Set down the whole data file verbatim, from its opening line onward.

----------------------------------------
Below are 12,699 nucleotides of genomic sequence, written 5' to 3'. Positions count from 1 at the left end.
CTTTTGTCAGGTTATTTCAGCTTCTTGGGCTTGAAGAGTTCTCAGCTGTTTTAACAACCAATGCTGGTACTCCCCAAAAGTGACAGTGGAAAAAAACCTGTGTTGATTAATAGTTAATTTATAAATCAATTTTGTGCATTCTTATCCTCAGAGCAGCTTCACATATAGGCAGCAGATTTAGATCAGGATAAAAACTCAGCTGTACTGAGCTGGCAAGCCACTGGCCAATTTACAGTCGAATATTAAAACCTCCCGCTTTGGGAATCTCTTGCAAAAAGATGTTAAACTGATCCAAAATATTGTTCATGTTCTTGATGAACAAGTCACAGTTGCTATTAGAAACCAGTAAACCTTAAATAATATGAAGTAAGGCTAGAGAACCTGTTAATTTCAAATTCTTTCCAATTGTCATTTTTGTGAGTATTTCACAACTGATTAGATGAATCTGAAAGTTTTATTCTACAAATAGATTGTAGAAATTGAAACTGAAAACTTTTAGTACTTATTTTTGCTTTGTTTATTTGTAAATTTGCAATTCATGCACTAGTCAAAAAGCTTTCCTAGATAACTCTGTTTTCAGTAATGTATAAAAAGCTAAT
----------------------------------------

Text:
Below are 12,699 nucleotides of genomic sequence, written 5' to 3'. Positions count from 1 at the left end.
CTTTTGTCAGGTTATTTCAGCTTCTTGGGCTTGAAGAGTTCTCAGCTGTTTTAACAACCAATGCTGGTACTCCCCAAAAGTGACAGTGGAAAAAAACCTGTGTTGATTAATAGTTAATTTATAAATCAATTTTGTGCATTCTTATCCTCAGAGCAGCTTCACATATAGGCAGCAGATTTAGATCAGGATAAAAACTCAGCTGTACTGAGCTGGCAAGCCACTGGCCAATTTACAGTCGAATATTAAAACCTCCCGCTTTGGGAATCTCTTGCAAAAAGATGTTAAACTGATCCAAAATATTGTTCATGTTCTTGATGAACAAGTCACAGTTGCTATTAGAAACCAGTAAACCTTAAATAATATGAAGTAAGGCTAGAGAACCTGTTAATTTCAAATTCTTTCCAATTGTCATTTTTGTGAGTATTTCACAACTGATTAGATGAATCTGAAAGTTTTATTCTACAAATAGATTGTAGAAATTGAAACTGAAAACTTTTAGTACTTATTTTTGCTTTGTTTATTTGTAAATTTGCAATTCATGCACTAGTCAAAAAGCTTTCCTAGATAACTCTGTTTTCAGTAATGTATAAAAAGCTAAT